(Bloomberg) -- Prime Minister Rishi Sunak has agreed to end the effective ban on new onshore wind farms in the UK, his second major climbdown in two days in the face of a rebellion among Conservative members of Parliament.

The government announced a consultation on letting local communities decide whether they want new wind farms built in their area, the Department for Levelling up said in an emailed statement on Tuesday. It is expected to remove the requirement for onshore wind sites to be pre-designated in a local plan. 

The consultation is expected to be concluded by the end of April, the department said. Ministers will also look at allowing communities that host wind farms to have their energy bills lowered. National parks and Areas of Outstanding Natural Beauty will be protected in the revised plans.

Sunak’s government had previously sought to maintain the de facto ban on onshore wind that is currently in place, but bowed to pressure from the rebels.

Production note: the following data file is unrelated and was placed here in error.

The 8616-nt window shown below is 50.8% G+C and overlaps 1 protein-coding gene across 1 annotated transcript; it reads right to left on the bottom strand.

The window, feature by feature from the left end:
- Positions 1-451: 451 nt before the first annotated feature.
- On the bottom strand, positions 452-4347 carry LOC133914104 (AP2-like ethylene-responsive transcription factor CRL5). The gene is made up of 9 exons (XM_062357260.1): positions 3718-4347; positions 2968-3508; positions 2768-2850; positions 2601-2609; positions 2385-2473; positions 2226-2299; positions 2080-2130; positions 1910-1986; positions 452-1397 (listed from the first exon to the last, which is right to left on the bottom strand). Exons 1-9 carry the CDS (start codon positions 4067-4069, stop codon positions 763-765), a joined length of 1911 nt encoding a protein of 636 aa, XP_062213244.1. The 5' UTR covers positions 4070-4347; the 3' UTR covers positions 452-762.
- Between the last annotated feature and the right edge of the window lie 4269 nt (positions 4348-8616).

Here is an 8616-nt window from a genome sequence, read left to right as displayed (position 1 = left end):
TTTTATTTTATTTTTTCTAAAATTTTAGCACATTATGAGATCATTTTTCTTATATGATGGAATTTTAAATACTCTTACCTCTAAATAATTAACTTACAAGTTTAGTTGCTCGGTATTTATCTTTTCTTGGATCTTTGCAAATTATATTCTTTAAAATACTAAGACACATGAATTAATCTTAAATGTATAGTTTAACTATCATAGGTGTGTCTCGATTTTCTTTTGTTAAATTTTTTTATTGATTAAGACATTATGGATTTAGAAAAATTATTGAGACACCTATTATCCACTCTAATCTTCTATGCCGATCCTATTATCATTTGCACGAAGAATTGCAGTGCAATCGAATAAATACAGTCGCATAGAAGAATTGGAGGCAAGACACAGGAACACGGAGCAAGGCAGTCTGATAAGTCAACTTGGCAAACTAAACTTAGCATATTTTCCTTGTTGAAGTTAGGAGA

The U-Turn comes just a day after the government backed down on its plan to impose mandatory housebuilding targets on local councils.

Both concessions show how Sunak is beholden to the various factions in his party, ranging from MPs in leafy areas who don’t want new houses built in their constituencies, to those seeking a more radical plan for economic growth who want to see wind farms and other projects going ahead.

Each grouping appears to have the numbers to force the government to change direction on its policies, even though Sunak enjoys a working majority of 69 in the House of Commons.

Former Cabinet minister Simon Clarke, who led the Tory rebellion in favor of onshore wind, said the government had agreed a “really sensible package designed to return decisions about new onshore wind to local communities.”

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